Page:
CFS: ‘Persepolis’ explores growing up in war-torn Iran

Jenna Galgano

Do you remember how cool you felt when you bought ‘NSync’s “No Strings Attached” album, or how awesome it was when you sneaked into your first R-rated movie? What about the dread that you felt on the first day of high school?  

We’ve all experienced the excitement and tribulations associated with adolescence. 

The positive and negative experiences of our teenage years are important because, collectively, they’ve shaped who we are today. 

Now, try to imagine what your adolescent years would have been like if you were growing up in a country with political and social instability.

“Persepolis” is a brilliantly animated film that illuminates the turmoil just before, during and after the 1979 Iranian Revolution.  

However, “Persepolis” is not your typical narrative about political instability. 

 Rather, it’s a spectacularly animated memoir told through the eyes of a precocious young woman, Marjane Satrapi, who beautifully recounts her years living in Tehran during the confusion of Iran’s Islamic revolution. 

The film examines the final days of the Shah’s regime and the emergence of Islamic fundamentalism from the perspective of a young teen, combining politics with the many growth pains of an adolescent. 

Issues such as sex, punk rock, celebrity crushes, identity and the desire to be accepted are just some of the topics brought to life in this poignant coming-of-age story.  

Satrapi based the film “Persepolis” on her four critically acclaimed autobiographical graphic novels. Satrapi, the child of faithful Marxists and the great-granddaughter of one of Iran’s final emperors, used the graphic novels to portray her youth during the turbulent Iranian revolution. She then examines her experiences as an adolescent in Austria after her mother sends her there for school. 

Later, she depicts her return to Iran, where she encounters and prevails over obstacles associated with the beginnings of adulthood and finally she decides to move to Paris and start a new life.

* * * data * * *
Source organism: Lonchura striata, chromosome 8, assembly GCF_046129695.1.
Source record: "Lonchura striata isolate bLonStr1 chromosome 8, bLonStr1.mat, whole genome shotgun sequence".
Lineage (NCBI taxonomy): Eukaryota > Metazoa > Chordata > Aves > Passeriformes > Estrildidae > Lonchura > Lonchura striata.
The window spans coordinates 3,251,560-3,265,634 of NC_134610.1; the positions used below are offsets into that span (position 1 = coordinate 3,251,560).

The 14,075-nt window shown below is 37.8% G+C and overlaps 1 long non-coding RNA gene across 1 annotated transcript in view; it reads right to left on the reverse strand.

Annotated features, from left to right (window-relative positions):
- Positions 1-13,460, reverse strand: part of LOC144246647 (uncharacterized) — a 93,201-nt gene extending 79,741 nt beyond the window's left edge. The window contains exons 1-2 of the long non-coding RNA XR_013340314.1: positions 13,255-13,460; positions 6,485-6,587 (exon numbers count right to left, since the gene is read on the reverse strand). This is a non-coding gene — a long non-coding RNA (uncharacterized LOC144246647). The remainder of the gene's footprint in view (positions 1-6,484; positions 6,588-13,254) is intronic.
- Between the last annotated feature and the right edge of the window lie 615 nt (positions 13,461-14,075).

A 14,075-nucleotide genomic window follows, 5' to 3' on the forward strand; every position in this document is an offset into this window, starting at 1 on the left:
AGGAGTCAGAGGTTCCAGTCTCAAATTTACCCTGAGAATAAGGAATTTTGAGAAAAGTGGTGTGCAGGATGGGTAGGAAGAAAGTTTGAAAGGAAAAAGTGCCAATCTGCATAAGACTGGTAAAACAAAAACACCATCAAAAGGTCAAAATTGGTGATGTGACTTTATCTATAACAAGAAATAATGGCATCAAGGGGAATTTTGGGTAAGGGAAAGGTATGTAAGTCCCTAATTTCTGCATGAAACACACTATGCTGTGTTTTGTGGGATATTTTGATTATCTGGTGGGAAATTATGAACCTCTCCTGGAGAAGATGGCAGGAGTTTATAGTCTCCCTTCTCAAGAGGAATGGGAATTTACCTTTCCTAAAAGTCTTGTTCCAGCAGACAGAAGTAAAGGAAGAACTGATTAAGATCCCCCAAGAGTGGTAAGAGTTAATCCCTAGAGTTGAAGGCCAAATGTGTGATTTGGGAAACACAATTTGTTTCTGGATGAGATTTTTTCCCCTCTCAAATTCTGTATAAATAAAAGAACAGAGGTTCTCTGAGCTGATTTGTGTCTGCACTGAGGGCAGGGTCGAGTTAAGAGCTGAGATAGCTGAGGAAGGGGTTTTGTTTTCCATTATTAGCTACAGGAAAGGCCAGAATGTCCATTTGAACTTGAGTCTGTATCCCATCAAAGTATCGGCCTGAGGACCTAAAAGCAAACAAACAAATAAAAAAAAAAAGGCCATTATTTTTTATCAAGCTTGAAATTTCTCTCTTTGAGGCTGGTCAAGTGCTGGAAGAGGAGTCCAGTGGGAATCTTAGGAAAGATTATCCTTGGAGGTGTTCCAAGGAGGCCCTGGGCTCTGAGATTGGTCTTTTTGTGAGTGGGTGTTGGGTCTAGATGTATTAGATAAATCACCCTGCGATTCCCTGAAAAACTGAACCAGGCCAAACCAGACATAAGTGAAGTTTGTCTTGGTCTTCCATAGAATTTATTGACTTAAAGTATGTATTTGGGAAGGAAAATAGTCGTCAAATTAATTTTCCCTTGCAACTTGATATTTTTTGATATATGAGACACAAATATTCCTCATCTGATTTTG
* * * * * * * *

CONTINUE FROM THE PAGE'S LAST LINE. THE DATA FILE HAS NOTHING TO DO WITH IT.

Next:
The film, which was animated by French comic book artist Vincent Paronnaud, also draws on Satrapi’s brilliant humor and propensity to be brutally honest. 

“Persepolis” was awarded with the jury prize during the 2007 Cannes Film Festival and was a nominee for an Academy Award.

 “Persepolis” also graced many Top 10 lists during 2007. However, the film was roundly criticized in Arab countries and communities.

 In fact, the film was initially banned in Lebanon because clerics thought that it shed a negative light on Islamic history and culture. 

The ban was lifted after objections raised by Lebanese social groups eventually “Persepolis” was shown in two cultural centers in Tehran. 

Mahmoud Babareza, the chief of public relations at the Rasaneh cultural center discussed his view of the controversy surrounding the film, saying, “When a film is not shown, people make all sorts of misconceptions. Cinema is cinema, after all, and it should not be put into a limited political context.”

“Persepolis,” the third feature in the ongoing Cultural Film & Lecture Series, “I Know a Place,” will be shown four times in Connelly Center Cinema: Saturday, Feb. 6 at 7 p.m.; Sunday, Feb. 7 at 3:30 and 7 p.m.; and Monday, Feb. 8 at 7 p.m. 

Admission is free for students with ID from any academic institution and $5 for all others.

 Nasser Chour of the communication department will be at the Monday evening screening to introduce the film and will end with a discussion afterward.